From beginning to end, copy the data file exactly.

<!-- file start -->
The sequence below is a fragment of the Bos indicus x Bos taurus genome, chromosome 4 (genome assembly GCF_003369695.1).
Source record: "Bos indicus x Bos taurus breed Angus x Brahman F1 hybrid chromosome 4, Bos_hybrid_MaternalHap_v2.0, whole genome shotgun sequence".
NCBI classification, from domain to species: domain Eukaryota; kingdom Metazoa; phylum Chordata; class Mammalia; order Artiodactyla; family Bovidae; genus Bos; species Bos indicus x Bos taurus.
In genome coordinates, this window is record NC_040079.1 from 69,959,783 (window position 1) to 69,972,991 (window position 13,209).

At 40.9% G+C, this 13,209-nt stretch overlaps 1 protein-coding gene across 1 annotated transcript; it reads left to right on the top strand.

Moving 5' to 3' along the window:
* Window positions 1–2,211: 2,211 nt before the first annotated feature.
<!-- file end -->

The sequence below is a fragment of the Bos indicus x Bos taurus genome, chromosome 4 (genome assembly GCF_003369695.1).
Source record: "Bos indicus x Bos taurus breed Angus x Brahman F1 hybrid chromosome 4, Bos_hybrid_MaternalHap_v2.0, whole genome shotgun sequence".
NCBI classification, from domain to species: domain Eukaryota; kingdom Metazoa; phylum Chordata; class Mammalia; order Artiodactyla; family Bovidae; genus Bos; species Bos indicus x Bos taurus.
In genome coordinates, this window is record NC_040079.1 from 69,959,783 (window position 1) to 69,972,991 (window position 13,209).

At 40.9% G+C, this 13,209-nt stretch overlaps 1 protein-coding gene across 1 annotated transcript; it reads left to right on the top strand.

Moving 5' to 3' along the window:
* Window positions 1–2,211: 2,211 nt before the first annotated feature.